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In White Noise, Noah Baumbach takes Netflix money and runs away

When books are written about Netflix’s great investment in prestigious cinema, that of Noah Baumbach White noise it may go down as the movie that finally killed the goose that laid the golden eggs. This isn’t to say that the streaming service will never fund an auteur’s vain project again: it hasn’t won the Best Picture Oscar yet, and spoilers, this movie won’t be the one to win it, but it’s unlikely it will. . on this scale again. the Irish it was more expensive Blond it was more of a disaster, but for sheer hubris, you can’t beat an apocalyptic period adaptation of a supposedly unfilmable literary classic, by a director best known for caustic domestic comedies, on a rumored $140 million budget. We certainly won’t be seeing anything like that again, not from Netflix, at least.

You can also go out with a bang. Adapted from Don DeLillo’s beloved 1985 novel, White noise is a bewildering, uneven, and occasionally gripping film about 1980s American collective psychosis and a mock doomsday. It’s basically three movies in one: a mannered satire on academia, consumerism and the modern family is followed by a paranoid epic of Spielberg’s disaster. The final third twists into a giddy, surreal noir reminiscent of the Coen brothers at their most inscrutable. If he had to guess which of these Baumbach runs most successfully, based on his previous work, he would almost certainly be wrong.

Baumbach’s love for the original novel is evident. This is a faithful adaptation, albeit a surprisingly light-hearted and funny one. It skips only a handful of the novel’s beats, while the screenplay, which Baumbach wrote himself, reverently highlights much of DeLillo’s dialogue and prose. But, despite the fan credentials, the director is not a good fit for the book. Baumbach specializes in interpersonal dramas, such as Frances has either marriage story, written, performed and filmed in a naturalistic style. DeLillo’s book, however, is arch, stylized, and metaphorical, full of big ideas, big events, and solipsistic characters talking over each other.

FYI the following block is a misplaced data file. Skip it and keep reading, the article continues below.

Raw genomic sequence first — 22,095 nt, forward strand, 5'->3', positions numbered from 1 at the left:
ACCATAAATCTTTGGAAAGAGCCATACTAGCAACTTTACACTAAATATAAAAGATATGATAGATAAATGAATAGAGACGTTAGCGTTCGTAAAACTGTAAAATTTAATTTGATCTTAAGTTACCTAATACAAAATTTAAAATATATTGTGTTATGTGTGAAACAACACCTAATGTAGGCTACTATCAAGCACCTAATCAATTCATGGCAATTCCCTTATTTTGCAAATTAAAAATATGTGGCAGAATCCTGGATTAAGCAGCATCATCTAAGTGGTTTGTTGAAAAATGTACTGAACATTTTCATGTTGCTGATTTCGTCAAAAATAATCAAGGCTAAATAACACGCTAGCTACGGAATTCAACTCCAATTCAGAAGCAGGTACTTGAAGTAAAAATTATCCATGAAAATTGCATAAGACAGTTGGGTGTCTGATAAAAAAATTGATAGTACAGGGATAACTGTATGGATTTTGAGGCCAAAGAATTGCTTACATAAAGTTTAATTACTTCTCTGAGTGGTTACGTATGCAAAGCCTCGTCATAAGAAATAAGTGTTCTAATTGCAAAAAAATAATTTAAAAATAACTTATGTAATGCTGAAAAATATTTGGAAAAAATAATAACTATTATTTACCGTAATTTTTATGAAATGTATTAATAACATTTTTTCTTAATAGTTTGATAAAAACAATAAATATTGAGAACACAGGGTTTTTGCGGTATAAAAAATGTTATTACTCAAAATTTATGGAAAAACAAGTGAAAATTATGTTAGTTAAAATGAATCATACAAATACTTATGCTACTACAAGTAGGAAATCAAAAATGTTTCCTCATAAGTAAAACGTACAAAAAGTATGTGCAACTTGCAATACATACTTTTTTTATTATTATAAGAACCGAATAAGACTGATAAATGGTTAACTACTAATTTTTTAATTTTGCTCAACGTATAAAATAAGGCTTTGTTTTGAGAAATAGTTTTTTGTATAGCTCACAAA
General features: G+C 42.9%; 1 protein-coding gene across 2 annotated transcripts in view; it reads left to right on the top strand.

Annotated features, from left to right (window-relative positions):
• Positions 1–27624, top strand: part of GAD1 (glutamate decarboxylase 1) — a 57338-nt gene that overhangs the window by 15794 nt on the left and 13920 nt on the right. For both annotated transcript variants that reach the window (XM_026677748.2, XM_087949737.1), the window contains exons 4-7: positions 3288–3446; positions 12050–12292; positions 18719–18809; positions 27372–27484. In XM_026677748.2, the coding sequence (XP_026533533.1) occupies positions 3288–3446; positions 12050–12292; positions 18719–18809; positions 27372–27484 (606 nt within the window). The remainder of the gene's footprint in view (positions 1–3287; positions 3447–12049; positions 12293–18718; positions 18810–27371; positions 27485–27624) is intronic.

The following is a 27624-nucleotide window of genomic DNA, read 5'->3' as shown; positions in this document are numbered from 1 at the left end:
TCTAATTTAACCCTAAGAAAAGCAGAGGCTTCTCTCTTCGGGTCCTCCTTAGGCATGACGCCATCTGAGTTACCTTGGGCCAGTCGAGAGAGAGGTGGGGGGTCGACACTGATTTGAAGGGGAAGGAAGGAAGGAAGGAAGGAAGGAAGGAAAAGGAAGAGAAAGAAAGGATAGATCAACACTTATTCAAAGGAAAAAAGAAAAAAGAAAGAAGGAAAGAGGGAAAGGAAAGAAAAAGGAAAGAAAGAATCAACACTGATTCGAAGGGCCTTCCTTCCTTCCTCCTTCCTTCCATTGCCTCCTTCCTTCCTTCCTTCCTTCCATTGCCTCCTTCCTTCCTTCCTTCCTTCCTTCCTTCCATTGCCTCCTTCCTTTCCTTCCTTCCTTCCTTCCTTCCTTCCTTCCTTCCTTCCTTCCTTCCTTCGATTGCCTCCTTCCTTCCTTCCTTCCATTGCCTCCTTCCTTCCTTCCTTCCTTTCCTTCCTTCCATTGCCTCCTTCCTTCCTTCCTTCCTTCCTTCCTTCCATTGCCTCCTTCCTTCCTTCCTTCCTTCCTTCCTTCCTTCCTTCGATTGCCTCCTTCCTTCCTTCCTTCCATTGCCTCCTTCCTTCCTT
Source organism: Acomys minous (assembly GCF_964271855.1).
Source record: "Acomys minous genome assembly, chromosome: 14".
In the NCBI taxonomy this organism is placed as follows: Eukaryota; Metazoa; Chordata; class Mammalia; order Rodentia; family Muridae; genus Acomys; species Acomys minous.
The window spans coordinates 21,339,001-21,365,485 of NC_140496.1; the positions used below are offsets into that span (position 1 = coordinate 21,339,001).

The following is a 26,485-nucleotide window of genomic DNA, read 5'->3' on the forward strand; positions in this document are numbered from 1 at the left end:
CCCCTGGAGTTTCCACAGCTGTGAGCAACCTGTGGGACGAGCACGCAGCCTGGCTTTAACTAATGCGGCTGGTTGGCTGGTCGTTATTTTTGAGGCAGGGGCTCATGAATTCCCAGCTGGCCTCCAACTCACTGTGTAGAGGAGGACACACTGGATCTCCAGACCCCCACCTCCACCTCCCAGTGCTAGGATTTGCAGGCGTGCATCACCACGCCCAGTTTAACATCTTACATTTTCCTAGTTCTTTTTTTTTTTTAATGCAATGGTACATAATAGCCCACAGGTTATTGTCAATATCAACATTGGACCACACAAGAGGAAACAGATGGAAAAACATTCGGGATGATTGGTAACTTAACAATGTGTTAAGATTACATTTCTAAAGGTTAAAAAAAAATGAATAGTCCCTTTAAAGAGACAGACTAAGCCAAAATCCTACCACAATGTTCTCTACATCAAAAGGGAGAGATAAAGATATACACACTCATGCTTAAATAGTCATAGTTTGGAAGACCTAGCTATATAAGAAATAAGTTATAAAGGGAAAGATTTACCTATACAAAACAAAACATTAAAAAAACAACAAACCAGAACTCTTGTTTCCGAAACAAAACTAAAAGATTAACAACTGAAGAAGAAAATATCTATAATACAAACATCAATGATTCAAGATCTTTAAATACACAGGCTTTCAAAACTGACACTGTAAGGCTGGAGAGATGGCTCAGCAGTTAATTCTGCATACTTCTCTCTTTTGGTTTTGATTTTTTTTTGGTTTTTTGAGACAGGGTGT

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Adam Driver, dressed in an academic gown and dark glasses, chats with Don Cheadle in a colorful retro canteen.

Photo: Wilson Webb/Netflix

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The story centers on Jack Gladney (Adam Driver), a professor at a pleasantly anonymous university in the heart of the country who has pioneered the provocative field of “Hitler studies.” At work, Jack covers up his lack of real studies (he can’t speak German) and engages in a spiraling intellectual discourse with his friend Murray Siskind (Don Cheadle), who is thinking of branching out from car accidents to Elvis Presley. . At home, Jack good-naturedly manages a boisterous and argumentative blended family with his wife, Babette (Greta Gerwig). The lovesick couple compete over which of them is more anxious to die, but something seems seriously wrong with Babette, and an ominous cloud is gathering on the horizon – literally. An accident unleashes a poisonous cloud known as an Airborne Toxic Event, and the Gladneys are caught up in a wave of panic.